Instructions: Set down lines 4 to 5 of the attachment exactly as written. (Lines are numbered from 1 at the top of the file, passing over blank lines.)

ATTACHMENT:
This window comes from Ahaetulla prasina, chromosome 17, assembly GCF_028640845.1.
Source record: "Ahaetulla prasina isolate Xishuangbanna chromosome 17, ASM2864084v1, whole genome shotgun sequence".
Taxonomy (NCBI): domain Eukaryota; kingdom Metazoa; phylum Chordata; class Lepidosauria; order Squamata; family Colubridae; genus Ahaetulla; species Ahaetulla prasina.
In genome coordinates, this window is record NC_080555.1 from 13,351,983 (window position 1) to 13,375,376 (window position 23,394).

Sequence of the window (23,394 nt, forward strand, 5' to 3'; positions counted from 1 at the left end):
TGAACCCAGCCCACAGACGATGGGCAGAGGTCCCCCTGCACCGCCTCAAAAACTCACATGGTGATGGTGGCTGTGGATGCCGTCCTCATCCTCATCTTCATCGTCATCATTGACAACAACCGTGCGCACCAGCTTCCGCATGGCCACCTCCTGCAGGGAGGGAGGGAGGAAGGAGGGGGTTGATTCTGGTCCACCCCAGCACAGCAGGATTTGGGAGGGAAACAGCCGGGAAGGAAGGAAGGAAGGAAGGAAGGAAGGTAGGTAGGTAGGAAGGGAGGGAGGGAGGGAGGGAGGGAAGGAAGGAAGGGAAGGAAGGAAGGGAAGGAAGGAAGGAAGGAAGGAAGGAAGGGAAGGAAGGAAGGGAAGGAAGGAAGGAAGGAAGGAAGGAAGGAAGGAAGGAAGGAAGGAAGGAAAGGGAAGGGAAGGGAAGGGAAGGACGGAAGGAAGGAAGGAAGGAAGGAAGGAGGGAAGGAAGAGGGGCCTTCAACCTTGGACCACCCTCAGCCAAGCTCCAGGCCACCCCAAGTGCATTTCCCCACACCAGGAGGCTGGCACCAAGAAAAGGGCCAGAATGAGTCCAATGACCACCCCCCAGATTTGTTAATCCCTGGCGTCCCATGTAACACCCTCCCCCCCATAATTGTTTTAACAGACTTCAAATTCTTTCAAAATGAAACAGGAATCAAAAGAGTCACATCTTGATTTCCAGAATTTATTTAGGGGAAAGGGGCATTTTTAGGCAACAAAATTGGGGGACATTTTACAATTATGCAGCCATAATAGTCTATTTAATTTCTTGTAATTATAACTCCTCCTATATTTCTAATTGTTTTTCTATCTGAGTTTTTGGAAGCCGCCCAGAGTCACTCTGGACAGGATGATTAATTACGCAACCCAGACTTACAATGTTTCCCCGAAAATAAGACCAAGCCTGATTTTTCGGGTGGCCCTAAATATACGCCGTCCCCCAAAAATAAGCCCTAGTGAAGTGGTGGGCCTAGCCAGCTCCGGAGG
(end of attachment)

In genome coordinates, this window is record NC_080555.1 from 13,351,983 (window position 1) to 13,375,376 (window position 23,394).

Sequence of the window (23,394 nt, forward strand, 5' to 3'; positions counted from 1 at the left end):